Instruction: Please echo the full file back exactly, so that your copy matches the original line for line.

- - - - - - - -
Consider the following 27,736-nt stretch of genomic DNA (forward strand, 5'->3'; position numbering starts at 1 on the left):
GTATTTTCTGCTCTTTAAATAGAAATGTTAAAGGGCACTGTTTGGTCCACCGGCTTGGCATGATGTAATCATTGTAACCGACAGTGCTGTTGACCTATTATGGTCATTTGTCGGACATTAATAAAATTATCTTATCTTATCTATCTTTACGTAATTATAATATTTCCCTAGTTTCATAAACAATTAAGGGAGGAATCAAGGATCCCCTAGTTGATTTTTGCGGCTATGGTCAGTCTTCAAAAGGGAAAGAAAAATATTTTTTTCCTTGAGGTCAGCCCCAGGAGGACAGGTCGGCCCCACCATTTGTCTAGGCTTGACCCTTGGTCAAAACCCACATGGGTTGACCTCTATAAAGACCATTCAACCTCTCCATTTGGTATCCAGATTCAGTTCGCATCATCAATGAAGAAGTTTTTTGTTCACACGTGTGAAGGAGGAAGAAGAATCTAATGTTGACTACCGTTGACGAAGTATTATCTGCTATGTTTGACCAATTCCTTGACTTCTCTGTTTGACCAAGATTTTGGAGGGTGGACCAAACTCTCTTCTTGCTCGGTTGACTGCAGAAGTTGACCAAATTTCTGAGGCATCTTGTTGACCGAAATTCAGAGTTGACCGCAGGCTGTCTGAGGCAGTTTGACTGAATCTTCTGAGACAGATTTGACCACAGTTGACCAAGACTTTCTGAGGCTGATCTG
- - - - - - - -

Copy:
Consider the following 27,736-nt stretch of genomic DNA (forward strand, 5'->3'; position numbering starts at 1 on the left):
GTATTTTCTGCTCTTTAAATAGAAATGTTAAAGGGCACTGTTTGGTCCACCGGCTTGGCATGATGTAATCATTGTAACCGACAGTGCTGTTGACCTATTATGGTCATTTGTCGGACATTAATAAAATTATCTTATCTTATCTATCTTTACGTAATTATAATATTTCCCTAGTTTCATAAACAATTAAGGGAGGAATCAAGGATCCCCTAGTTGATTTTTGCGGCTATGGTCAGTCTTCAAAAGGGAAAGAAAAATATTTTTTTCCTTGAGGTCAGCCCCAGGAGGACAGGTCGGCCCCACCATTTGTCTAGGCTTGACCCTTGGTCAAAACCCACATGGGTTGACCTCTATAAAGACCATTCAACCTCTCCATTTGGTATCCAGATTCAGTTCGCATCATCAATGAAGAAGTTTTTTGTTCACACGTGTGAAGGAGGAAGAAGAATCTAATGTTGACTACCGTTGACGAAGTATTATCTGCTATGTTTGACCAATTCCTTGACTTCTCTGTTTGACCAAGATTTTGGAGGGTGGACCAAACTCTCTTCTTGCTCGGTTGACTGCAGAAGTTGACCAAATTTCTGAGGCATCTTGTTGACCGAAATTCAGAGTTGACCGCAGGCTGTCTGAGGCAGTTTGACTGAATCTTCTGAGACAGATTTGACCACAGTTGACCAAGACTTTCTGAGGCTGATCTG